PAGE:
For Japanese firms launching in Kingdom, a helping hand

For Japanese firms launching in Kingdom, a helping hand

When Tanzaki Taro first arrived in Phnom Penh, the first thing he noticed was the ageing airport. It was in 1997, and Taro had taken two years off his university studies to volunteer at the Japanese Embassy in Cambodia.

Back then, he recalled, Phnom Penh was vastly different. There were no traffic lights, no tall buildings and even the main roads were a dusty, potholed mess.

Tanzaki Taro, project formulation adviser at JICA, is focused on supporting the expansion of Japanese businesses in Cambodia
Tanzaki Taro, project formulation adviser at JICA, is focused on supporting the expansion of Japanese businesses in Cambodia. Heng Chivoan

“At that time, the city was quite dark,” Taro said. “It was difficult to find Japanese companies in Cambodia.” Japan’s presence was limited to developmental cooperation, with economic relations – and business opportunities – overlooked. “There were many development projects being undertaken through the Japan International Cooperation Agency (JICA), the Asian Development Bank, the World Bank or others countries, butno business.”

After finishing his two years in Cambodia, Taro completed a bachelor’s degree in Japan, a master of development studies in the US and a master of agricultural economics in the UK. In 2012, more than a decade after he left, Taro returned to Cambodia and saw that things had changed – a lot.This time around, Taro is not volunteering. He is a project formulation adviser for JICA, working at the the Japan Desk in the offices of the Council for Development of Cambodia (CDC). His job is to support the expansion of Japanese businesses in Cambodia.

Taro isn’t alone in finding success in the Kingdom. Prior to 2010, Japanese investment here was limited. Since then, however, economic cooperation between Cambodia and the world’s third-largest economy has been intensifying, with an ever-growing number of Japanese businesses setting up shop in the Kingdom.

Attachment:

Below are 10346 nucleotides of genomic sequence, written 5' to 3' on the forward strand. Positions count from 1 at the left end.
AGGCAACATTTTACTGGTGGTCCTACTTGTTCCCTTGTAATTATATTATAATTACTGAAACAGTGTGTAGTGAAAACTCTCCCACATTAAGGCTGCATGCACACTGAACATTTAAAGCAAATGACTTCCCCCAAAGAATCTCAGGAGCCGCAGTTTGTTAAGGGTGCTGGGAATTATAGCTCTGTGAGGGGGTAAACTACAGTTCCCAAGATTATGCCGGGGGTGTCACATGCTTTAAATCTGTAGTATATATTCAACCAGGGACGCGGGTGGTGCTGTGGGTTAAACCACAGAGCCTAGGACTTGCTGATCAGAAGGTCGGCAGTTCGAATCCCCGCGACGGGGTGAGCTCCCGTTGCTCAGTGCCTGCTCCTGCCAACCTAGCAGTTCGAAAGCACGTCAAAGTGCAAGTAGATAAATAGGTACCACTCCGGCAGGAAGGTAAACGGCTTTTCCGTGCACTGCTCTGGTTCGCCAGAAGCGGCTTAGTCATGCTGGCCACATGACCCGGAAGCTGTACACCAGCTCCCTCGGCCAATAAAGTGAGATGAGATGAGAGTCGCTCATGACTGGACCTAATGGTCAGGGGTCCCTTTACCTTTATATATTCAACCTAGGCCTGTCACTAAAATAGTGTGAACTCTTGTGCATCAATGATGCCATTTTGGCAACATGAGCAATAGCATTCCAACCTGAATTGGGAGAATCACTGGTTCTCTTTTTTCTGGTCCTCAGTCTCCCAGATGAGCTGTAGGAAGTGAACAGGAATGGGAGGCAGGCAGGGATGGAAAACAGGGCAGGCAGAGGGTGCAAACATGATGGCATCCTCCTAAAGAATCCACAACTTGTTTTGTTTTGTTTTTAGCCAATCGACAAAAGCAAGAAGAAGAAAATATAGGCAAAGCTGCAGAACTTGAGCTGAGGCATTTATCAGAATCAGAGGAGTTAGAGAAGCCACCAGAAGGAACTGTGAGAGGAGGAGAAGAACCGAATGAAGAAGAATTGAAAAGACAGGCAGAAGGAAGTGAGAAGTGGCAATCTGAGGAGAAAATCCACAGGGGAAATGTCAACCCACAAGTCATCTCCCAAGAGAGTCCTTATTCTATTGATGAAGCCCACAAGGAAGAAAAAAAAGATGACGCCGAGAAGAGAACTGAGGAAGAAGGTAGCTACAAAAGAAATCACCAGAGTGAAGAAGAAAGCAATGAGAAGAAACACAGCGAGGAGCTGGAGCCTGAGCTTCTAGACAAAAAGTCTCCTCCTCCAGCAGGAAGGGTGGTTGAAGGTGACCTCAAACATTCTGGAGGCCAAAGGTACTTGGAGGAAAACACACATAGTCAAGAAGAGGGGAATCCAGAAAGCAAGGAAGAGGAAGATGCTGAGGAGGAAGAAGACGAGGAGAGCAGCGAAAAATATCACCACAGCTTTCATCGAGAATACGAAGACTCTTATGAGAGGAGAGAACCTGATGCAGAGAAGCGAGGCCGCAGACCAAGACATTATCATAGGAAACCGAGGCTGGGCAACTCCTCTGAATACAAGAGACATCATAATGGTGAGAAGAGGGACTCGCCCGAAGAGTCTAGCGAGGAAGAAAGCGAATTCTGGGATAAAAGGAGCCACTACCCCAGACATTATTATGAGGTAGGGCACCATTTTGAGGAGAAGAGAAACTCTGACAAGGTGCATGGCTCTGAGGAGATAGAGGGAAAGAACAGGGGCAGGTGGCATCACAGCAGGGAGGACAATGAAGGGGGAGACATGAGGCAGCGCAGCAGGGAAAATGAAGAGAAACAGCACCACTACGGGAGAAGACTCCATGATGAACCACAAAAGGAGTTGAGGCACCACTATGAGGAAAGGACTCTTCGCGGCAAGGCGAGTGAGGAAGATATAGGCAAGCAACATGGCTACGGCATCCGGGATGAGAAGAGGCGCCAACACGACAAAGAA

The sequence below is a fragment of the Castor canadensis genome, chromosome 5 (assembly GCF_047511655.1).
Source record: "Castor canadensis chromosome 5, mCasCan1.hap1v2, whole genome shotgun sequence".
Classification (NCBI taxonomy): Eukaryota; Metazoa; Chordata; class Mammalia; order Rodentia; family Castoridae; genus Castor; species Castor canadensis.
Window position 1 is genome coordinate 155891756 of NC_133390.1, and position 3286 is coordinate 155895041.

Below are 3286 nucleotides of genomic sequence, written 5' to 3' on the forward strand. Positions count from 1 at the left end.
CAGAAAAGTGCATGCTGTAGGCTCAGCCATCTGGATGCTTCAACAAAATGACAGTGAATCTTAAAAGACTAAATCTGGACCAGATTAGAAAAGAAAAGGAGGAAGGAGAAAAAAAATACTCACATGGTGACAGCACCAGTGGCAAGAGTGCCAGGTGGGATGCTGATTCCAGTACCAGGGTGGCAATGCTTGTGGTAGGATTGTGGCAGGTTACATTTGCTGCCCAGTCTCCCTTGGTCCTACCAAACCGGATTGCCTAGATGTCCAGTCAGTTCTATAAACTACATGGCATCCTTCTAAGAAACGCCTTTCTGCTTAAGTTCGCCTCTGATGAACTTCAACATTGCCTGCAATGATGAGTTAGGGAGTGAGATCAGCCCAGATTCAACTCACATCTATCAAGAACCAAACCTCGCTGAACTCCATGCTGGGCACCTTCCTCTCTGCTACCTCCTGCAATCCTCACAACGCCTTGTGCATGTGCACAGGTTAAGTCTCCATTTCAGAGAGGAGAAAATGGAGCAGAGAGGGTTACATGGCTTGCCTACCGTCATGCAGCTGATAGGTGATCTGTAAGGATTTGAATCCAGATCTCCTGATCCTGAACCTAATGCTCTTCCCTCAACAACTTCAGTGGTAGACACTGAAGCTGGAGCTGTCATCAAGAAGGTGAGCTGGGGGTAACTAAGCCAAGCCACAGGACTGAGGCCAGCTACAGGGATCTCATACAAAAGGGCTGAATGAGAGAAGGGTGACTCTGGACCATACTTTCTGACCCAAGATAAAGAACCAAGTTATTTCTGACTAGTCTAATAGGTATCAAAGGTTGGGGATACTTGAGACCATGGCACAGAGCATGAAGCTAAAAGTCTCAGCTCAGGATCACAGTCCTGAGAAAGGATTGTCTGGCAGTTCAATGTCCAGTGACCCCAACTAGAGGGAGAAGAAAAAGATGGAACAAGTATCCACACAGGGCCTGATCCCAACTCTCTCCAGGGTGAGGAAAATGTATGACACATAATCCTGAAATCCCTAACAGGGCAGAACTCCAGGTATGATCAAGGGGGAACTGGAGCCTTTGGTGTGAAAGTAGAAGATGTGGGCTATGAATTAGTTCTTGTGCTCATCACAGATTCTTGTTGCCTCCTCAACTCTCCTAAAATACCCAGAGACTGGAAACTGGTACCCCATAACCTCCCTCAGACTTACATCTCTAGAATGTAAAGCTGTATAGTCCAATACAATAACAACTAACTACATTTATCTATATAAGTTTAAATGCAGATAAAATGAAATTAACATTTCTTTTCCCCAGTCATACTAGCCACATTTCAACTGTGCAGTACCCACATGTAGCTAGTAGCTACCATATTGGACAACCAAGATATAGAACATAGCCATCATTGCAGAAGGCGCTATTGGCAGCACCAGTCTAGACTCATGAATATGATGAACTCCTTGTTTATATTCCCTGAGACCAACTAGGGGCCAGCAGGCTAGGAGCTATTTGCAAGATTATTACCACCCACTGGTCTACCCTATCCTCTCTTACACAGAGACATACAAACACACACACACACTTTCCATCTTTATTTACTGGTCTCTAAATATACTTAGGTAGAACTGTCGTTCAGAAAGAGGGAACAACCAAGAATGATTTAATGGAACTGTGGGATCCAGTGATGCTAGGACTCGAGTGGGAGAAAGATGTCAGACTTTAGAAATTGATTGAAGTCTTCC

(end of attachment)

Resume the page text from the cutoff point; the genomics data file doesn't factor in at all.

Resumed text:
“Now, many Japanese people come to start up a business. If we look at Phnom Penh, there are more than 100 Japanese restaurants,” Taro said.He also pointed out that though Cambodia is still in need of development assistance from foreign governments, this isn’t stopping enterprises from entering the country themselves. “The flow of development assistance and business is coming at the same, fast pace.”

According to investment figures from the CDC, Japanese investment grants in Cambodia from 1994 to last month totaled $822 million. That’s even more impressive considering that investment from 1994 to 2010 accounted for only $236 million – about one-third – of that total; in the past three and a half years, Japanese businesses have poured $586 million into the Kingdom’s economy.

Why such a sudden surge? Cambodia’s relative economic stability, cheap labour, duty-free exports and, most importantly, creation of special economic zones have been the most important factors in burnishing the country’s image as a good place to do business, Taro says. Not forgetting, of course, the advantages offered by the Japan Desk at the CDC.

The desk is a godsend for Japanese businesspeople trying to navigate Cambodia’s bureaucracy and get their project off the ground. Hurdles like getting and submitting the right paperwork (such as for a qualified investment project) and the language barrier make the Japan Desk’s dedication to smoothing out the process invaluable.

“If the Japan Desk can provide all the necessary information to the investor and help in the process to get the application forms from the CDC, it is extremely helpful,” he said. “If we look at the end of 2009 to now, a large amount of Japanese investment has started to come in, and this has been when the CDC Japan Desk has become really active.”

The level of Japanese investment appears set to continue rising, and many believe this will significantly contribute to the development of the industrial sector and to the diversification of the Kingdom’s economy.

With Cambodia readying to join its Southeast Asian neighbors in the planned launch of the ASEAN Economic Community next year, the trend of Japanese investment in the Kingdom shows no signs of abating, Taro said. In fact, there may be even more opportunities, as Japanese companies are considering new emerging countries for investment because of labour shortages and increasing wages in China, Thailand, and Vietnam. Japanese firms have been researching Cambodia’s business potential and comparing it with Myanmar, Bangladesh and Laos, as they consider their next step.

“I think the garment sector and labour-intensive industries will keep coming; the trend will be the same,” Taro said. “Plus, the number of big investment projects like in the automotive and electronics industries will just keep rising.”​​


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